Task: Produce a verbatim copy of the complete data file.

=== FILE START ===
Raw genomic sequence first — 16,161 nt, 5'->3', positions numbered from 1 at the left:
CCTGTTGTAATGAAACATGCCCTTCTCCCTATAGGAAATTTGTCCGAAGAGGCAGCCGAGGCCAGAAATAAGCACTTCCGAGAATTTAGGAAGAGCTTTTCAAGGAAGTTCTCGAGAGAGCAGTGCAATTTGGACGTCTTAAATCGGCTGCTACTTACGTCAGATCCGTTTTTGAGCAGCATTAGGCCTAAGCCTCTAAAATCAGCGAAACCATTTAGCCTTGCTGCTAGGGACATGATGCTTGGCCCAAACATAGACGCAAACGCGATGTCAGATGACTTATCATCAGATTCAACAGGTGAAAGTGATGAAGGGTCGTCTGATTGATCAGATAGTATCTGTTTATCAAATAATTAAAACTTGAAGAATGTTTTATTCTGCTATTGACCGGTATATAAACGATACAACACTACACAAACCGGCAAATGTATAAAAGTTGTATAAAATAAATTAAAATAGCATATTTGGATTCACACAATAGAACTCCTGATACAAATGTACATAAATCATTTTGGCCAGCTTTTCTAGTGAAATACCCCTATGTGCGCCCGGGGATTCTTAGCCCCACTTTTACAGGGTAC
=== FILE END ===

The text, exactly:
Raw genomic sequence first — 16,161 nt, 5'->3', positions numbered from 1 at the left:
CCTGTTGTAATGAAACATGCCCTTCTCCCTATAGGAAATTTGTCCGAAGAGGCAGCCGAGGCCAGAAATAAGCACTTCCGAGAATTTAGGAAGAGCTTTTCAAGGAAGTTCTCGAGAGAGCAGTGCAATTTGGACGTCTTAAATCGGCTGCTACTTACGTCAGATCCGTTTTTGAGCAGCATTAGGCCTAAGCCTCTAAAATCAGCGAAACCATTTAGCCTTGCTGCTAGGGACATGATGCTTGGCCCAAACATAGACGCAAACGCGATGTCAGATGACTTATCATCAGATTCAACAGGTGAAAGTGATGAAGGGTCGTCTGATTGATCAGATAGTATCTGTTTATCAAATAATTAAAACTTGAAGAATGTTTTATTCTGCTATTGACCGGTATATAAACGATACAACACTACACAAACCGGCAAATGTATAAAAGTTGTATAAAATAAATTAAAATAGCATATTTGGATTCACACAATAGAACTCCTGATACAAATGTACATAAATCATTTTGGCCAGCTTTTCTAGTGAAATACCCCTATGTGCGCCCGGGGATTCTTAGCCCCACTTTTACAGGGTAC